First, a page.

Another stronger criticism of my own considers the use of “human”. Can animals not create art? For example, painting elephants or photo taking monkeys. These are valid criticisms as these pieces create great reactions in us, but are these animals not just the “tools” of people? A monkey cannot have its own camera nor can an elephant paint without being given the tools by a human. Conversely the works are only a byproduct of animals having access to the tools - if you gave a monkey a calculator I’m sure that it could perform sums, but would this action be with purpose? This would merely be a random byproduct of play.

A criticism. raised by a peer, argued that if a leaf is not art and it is placed inside a gallery it is art, but what if we simply build the gallery around the leaf? We have not done anything to alter the leaf, so surely it is not art. But we have changed its context - and that is crucial. The leaf is not in itself art, but the act of building something around it makes us evaluate it in a different context. For the building separates it from the rest of nature and we now can focus solely on the leaf. This then makes the leaf art.

One pressing criticism of this theory is that it favours some art more than others. For example, we have a far greater reaction to £1 million being burnt by the KLF than our subtle, but sublime reaction to the Mona Lisa. The public burning of money is a statement, whereas the face of the Mona Lisa provides mystery. Danto comments on this concept in “The Artworld” and holds the idea that the art of the present “could not have been art 50 years ago” This supports my idea that art is subjective to the current situation and that art can be created and destroyed just by the context of the piece. The Mona Lisa may provide an enigmatic reaction within us, but maybe the act of burning money is more relevant to us now as standards of beauty change and art has become more political.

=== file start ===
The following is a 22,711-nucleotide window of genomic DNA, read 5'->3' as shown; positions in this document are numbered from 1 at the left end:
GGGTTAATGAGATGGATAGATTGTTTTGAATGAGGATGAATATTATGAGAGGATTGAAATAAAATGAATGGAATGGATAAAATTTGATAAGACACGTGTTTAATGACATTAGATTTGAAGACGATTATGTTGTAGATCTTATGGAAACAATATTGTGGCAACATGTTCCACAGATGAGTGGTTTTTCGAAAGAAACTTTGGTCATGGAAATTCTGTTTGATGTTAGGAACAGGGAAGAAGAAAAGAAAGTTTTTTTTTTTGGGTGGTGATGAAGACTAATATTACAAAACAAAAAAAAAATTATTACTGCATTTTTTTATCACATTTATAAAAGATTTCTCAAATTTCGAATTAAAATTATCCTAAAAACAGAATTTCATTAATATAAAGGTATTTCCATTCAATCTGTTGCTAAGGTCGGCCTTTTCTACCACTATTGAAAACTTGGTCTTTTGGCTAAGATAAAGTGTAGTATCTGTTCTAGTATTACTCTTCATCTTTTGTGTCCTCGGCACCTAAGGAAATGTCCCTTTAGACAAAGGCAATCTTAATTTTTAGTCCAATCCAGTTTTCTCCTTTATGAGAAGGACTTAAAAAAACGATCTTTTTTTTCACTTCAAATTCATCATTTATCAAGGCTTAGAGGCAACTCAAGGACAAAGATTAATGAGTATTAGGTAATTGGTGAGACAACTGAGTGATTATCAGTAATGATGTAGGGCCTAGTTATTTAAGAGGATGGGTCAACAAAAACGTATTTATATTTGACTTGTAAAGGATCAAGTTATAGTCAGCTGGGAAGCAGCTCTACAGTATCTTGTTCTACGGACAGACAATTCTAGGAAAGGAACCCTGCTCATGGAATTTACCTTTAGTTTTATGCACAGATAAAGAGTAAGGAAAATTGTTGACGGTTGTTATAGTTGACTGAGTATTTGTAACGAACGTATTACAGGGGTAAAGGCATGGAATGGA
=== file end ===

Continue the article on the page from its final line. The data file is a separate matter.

In my opinion, Professor Dickie has a very cogent theory but I think it suffers from being product of its time. By this I mean that it is hard to create a definition of something which is in the process of being formed. For example, you cannot write a history of a time period before it is over. In the 70s when the theory was created, it makes sense to define art as something which is found in galleries. But with the internet and mass media, art is everywhere. Who is to say that a photograph in an art gallery is more valid than a photograph on Flickr? It is very possible that the theory I propose will be outdated, just as Dickie’s was, with the next movement of art. But, in my opinion, this is the strongest definition that we can currently formulate. So therefore items which are not art are objects which fail to be noticed and things which humanity has not interacted with.